I know it’s time when the foliage has turned colors and fallen to the ground; when fernlike patterns appear on my truck’s windows every morning before driving to the lake. I know it’s time when Jack Frost comes nipping at my nose and toes leaving a thin, white layer of crystals. It’s time to resist the temptation of hiding under the covers. It’s time to go crankbaiting in the South.
Anglers in the South welcome the white ice crystals. It’s a sure indication of the changing of the seasons when bass move shallow to gorge themselves before the coming winter.
“It’s a great time to be out cranking,” says Bassmaster Elite Series Pro Tim Horton.
Although the Muscle Shoals, Alabama, fishing pro is more renowned for his deep offshore structure fishing, when November rolls around he switches crankbaits. He trades in his Bomber Fat Free Shad BD8 and BD7 for the shallow running Bomber Model 4A.
“The key to catching bass in November and December is finding out where the bass are located. I like to begin searching in a main tributary that feeds the lake,” he said. “I go halfway back into it then fish toward the backend.
“Here’s what I’m talking about: On Wilson Lake down in Alabama there is a big creek called Shoal Creek. I will get back into it about a mile back then focus on fishing the channel swings inside the creek.”
Another bonus when fishing on Wilson Lake is the smallmouth. During late fall and early winter, big smallmouth move back into creeks feeding on schools of shad. Like the largemouth bass, smallmouth will use channel swings as prime locations for ambushing and gorging themselves on shad.
“The shad are always moving around in late fall. What I look for when fishing is shad on the surface,” he noted. “I also keep an eye out for surface action and birds.”
Horton noted that creek channel turns, or “channel swings” as they are commonly referred to, are key locations to find schools of bass during this time of year. His favorite lure is a small, compact Bomber Model 4A crankbait for fishing channel swings or other locations in most autumn situations. Horton likes the wobble and thumping action of the 2 1/8-inch lure.
A shallow diving crankbait is Horton’s first choice, but that’s relative to the reservoir he’s fishing.
“Most of the time I will move away from the clear water if possible,” Horton continued, “I really like to be fishing in stained water.”
When fishing channel swings, Horton is searching for curves with 45-degree banks. Normally these will be steeper banks within the creek channel. The key to catching bass in these areas is bouncing the crankbait off cover such as lay downs or stumps.
Another favorite target of Horton’s when fishing creek channel swings is rocks. Big boulders or rock piles will have bass ganged up on them. To trigger strikes, Horton parallels the bank banging the crankbait into cover and rocks.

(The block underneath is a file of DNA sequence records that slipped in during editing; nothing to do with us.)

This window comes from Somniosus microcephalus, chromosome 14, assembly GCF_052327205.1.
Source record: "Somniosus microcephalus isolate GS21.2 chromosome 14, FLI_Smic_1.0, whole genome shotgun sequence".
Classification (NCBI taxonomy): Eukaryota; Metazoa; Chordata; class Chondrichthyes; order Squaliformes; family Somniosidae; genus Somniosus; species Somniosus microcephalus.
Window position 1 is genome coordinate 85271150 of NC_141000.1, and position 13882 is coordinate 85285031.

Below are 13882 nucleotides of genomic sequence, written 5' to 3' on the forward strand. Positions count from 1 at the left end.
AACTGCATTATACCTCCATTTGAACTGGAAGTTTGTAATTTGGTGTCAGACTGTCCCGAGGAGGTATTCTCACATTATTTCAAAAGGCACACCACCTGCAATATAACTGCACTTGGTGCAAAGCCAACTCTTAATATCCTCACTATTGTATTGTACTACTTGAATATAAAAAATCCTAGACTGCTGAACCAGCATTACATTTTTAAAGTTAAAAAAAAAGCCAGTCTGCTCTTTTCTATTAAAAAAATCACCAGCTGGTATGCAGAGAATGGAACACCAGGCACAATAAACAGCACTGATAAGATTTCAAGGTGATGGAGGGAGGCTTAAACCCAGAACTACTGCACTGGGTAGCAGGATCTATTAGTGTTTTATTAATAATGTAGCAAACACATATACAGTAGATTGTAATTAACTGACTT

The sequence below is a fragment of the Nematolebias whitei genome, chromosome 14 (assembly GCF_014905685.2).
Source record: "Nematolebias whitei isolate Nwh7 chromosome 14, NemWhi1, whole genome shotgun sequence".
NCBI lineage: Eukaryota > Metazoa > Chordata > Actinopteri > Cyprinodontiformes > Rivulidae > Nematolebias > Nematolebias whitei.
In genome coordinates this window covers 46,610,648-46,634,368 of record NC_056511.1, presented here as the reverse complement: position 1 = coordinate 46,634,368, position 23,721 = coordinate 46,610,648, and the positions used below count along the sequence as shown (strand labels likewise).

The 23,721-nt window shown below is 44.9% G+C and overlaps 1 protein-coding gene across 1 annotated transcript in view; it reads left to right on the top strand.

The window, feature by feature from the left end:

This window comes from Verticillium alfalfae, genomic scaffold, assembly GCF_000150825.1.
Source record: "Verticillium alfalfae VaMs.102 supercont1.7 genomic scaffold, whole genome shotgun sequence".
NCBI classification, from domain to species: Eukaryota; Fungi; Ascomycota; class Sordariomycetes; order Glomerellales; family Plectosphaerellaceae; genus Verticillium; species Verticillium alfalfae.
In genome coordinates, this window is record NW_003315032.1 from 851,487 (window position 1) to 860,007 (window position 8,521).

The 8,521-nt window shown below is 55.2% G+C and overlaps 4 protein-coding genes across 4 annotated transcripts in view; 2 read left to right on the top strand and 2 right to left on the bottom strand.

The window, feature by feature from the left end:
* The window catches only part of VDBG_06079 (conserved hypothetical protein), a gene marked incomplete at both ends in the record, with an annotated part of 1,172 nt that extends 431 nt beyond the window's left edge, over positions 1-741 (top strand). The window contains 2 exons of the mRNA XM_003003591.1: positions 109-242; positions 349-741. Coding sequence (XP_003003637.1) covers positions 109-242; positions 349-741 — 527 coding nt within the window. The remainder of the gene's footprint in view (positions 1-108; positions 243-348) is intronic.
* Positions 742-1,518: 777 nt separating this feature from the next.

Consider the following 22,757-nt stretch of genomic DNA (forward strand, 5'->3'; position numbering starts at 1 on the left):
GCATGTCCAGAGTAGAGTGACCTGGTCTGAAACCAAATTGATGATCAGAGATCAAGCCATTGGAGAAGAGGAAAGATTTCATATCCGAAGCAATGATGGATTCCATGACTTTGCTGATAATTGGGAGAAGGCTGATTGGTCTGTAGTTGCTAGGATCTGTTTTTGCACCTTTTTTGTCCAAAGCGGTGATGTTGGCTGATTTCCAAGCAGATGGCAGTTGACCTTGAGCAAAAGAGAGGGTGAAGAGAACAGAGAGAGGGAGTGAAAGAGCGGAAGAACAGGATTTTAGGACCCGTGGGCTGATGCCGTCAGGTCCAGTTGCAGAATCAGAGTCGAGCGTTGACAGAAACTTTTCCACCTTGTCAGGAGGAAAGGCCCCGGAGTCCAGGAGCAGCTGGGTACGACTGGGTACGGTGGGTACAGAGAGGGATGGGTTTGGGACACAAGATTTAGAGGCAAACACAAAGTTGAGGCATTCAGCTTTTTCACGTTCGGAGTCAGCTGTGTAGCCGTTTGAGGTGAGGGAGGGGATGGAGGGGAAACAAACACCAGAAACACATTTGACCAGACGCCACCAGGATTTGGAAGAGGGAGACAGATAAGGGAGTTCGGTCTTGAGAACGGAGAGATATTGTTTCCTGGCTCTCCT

“The Bomber Model 4A will run 6- to 8-feet deep on 14-pound test fluorocarbon line,” Horton continued. “You get the most bites when the crankbait is consistently bouncing off the bottom.”
Besides using fluorocarbon line, Horton uses a Duckett White Ice Tim Horton series rod. The medium heavy rod is 7’4” in length and allows for longer casts in addition to having better leverage once a bass is hooked.
Deciding what color Model 4A to fish in November is easy for Horton.
“I like rootbeer chartreuse. It’s a confidence color for me,” he said. Other popular colors during the fall include shad patterns like Tennessee shad, threadfin shad, royal shad, silver flash, pearl blue/back, black pearl and foxy shad.
One other prima area for big schools of shad during November is a shallow flat on the inside the creek channel. The bottom composition doesn’t really factor into why the shad migrate to them — the shad are feeding on plankton and the bass on shad.
Spotting schools of shad is easy on windless days. They swell against the surface in schools swimming round and round while nibbling at the surface making soft smacking sounds. The shad can be seen occasionally rippling the surface trying to escape a hungry bass.
Wind often plays a major part in the activity level of bass when they’re on the shallow flat. On days with little or no wind shad will be extremely skittish. They may even move off the shallow flat towards deep water.
On days when the wind is blowing, bass will get shallow and aggressive. Often bass will leap out of the water chasing schools of shad. There’s nothing like being in the middle of schooling bass that have pushed the baitfish to the top and are churning the surface as they gorge.
Catching these shallow bass in skinny water, however, requires a different type of crankbait — one that doesn’t dive deep, but wobbles and semi-rolls flashing its body. The square-lipped XCalibur Xcs is Horton’s go-to crank when catching these shallower bass.
All three sizes of Xcs dive to just 3 feet, which Horton finds perfect for this situation. To top it off, these are silent baits (no rattle), and he feels that’s important when fishing for pressured bass or when there’s no wind. A lack of disturbance on the surface can make both baitfish and bass skittish, and a loud rattle often is too much. For color patterns, Horton suggests mimicking the look of the baitfish.
Anglers should note that the shallow water crankbait bite gets better as the day progresses. Bass know from experience that the shad are easier to catch when they are swimming on the surface.
This November when Jack Frost comes knocking at your door, instead of grabbing another blanket grab your fishing pole, crankbaits and go experience the best crankbaiting of the year.
Images courtesy I.M. Bradley